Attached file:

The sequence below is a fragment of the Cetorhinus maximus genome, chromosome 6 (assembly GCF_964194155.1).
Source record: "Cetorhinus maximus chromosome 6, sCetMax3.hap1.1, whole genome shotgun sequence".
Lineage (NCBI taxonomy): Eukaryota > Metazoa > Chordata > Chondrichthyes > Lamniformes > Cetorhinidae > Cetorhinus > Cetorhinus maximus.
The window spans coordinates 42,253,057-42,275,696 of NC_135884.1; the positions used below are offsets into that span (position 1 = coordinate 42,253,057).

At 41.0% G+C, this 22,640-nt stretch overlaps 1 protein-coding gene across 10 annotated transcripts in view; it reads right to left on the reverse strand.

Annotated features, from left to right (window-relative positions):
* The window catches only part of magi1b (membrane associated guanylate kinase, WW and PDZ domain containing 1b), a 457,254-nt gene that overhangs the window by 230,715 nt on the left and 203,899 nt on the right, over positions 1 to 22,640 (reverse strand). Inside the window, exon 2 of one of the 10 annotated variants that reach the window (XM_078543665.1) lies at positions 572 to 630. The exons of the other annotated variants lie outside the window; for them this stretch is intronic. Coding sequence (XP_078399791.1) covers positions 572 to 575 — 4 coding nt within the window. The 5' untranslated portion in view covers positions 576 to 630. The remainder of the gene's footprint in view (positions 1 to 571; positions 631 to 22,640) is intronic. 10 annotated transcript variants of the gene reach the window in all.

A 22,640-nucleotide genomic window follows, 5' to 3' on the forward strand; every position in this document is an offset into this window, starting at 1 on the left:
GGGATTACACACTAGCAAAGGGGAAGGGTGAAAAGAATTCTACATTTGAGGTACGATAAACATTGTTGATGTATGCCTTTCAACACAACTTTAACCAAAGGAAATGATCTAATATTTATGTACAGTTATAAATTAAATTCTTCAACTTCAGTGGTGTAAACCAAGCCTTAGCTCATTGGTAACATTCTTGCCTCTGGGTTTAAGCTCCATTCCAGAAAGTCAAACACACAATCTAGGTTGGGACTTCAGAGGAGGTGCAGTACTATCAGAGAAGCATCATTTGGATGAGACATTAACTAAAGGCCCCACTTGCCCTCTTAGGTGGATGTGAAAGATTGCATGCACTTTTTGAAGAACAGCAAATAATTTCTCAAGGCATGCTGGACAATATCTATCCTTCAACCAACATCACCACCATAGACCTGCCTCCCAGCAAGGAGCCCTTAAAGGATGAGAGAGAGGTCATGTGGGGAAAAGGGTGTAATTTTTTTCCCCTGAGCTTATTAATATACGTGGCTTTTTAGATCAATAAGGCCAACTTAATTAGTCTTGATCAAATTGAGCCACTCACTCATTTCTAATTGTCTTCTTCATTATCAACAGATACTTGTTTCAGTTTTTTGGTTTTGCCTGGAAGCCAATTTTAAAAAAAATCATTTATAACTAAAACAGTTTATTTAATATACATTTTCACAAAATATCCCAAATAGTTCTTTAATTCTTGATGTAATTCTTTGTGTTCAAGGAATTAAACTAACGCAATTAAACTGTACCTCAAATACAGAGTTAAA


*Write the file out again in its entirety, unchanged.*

The sequence below is a fragment of the Cetorhinus maximus genome, chromosome 6 (assembly GCF_964194155.1).
Source record: "Cetorhinus maximus chromosome 6, sCetMax3.hap1.1, whole genome shotgun sequence".
Lineage (NCBI taxonomy): Eukaryota > Metazoa > Chordata > Chondrichthyes > Lamniformes > Cetorhinidae > Cetorhinus > Cetorhinus maximus.
The window spans coordinates 42,253,057-42,275,696 of NC_135884.1; the positions used below are offsets into that span (position 1 = coordinate 42,253,057).

At 41.0% G+C, this 22,640-nt stretch overlaps 1 protein-coding gene across 10 annotated transcripts in view; it reads right to left on the reverse strand.

Annotated features, from left to right (window-relative positions):
* The window catches only part of magi1b (membrane associated guanylate kinase, WW and PDZ domain containing 1b), a 457,254-nt gene that overhangs the window by 230,715 nt on the left and 203,899 nt on the right, over positions 1 to 22,640 (reverse strand). Inside the window, exon 2 of one of the 10 annotated variants that reach the window (XM_078543665.1) lies at positions 572 to 630. The exons of the other annotated variants lie outside the window; for them this stretch is intronic. Coding sequence (XP_078399791.1) covers positions 572 to 575 — 4 coding nt within the window. The 5' untranslated portion in view covers positions 576 to 630. The remainder of the gene's footprint in view (positions 1 to 571; positions 631 to 22,640) is intronic. 10 annotated transcript variants of the gene reach the window in all.

A 22,640-nucleotide genomic window follows, 5' to 3' on the forward strand; every position in this document is an offset into this window, starting at 1 on the left:
GGGATTACACACTAGCAAAGGGGAAGGGTGAAAAGAATTCTACATTTGAGGTACGATAAACATTGTTGATGTATGCCTTTCAACACAACTTTAACCAAAGGAAATGATCTAATATTTATGTACAGTTATAAATTAAATTCTTCAACTTCAGTGGTGTAAACCAAGCCTTAGCTCATTGGTAACATTCTTGCCTCTGGGTTTAAGCTCCATTCCAGAAAGTCAAACACACAATCTAGGTTGGGACTTCAGAGGAGGTGCAGTACTATCAGAGAAGCATCATTTGGATGAGACATTAACTAAAGGCCCCACTTGCCCTCTTAGGTGGATGTGAAAGATTGCATGCACTTTTTGAAGAACAGCAAATAATTTCTCAAGGCATGCTGGACAATATCTATCCTTCAACCAACATCACCACCATAGACCTGCCTCCCAGCAAGGAGCCCTTAAAGGATGAGAGAGAGGTCATGTGGGGAAAAGGGTGTAATTTTTTTCCCCTGAGCTTATTAATATACGTGGCTTTTTAGATCAATAAGGCCAACTTAATTAGTCTTGATCAAATTGAGCCACTCACTCATTTCTAATTGTCTTCTTCATTATCAACAGATACTTGTTTCAGTTTTTTGGTTTTGCCTGGAAGCCAATTTTAAAAAAAATCATTTATAACTAAAACAGTTTATTTAATATACATTTTCACAAAATATCCCAAATAGTTCTTTAATTCTTGATGTAATTCTTTGTGTTCAAGGAATTAAACTAACGCAATTAAACTGTACCTCAAATACAGAGTTAAA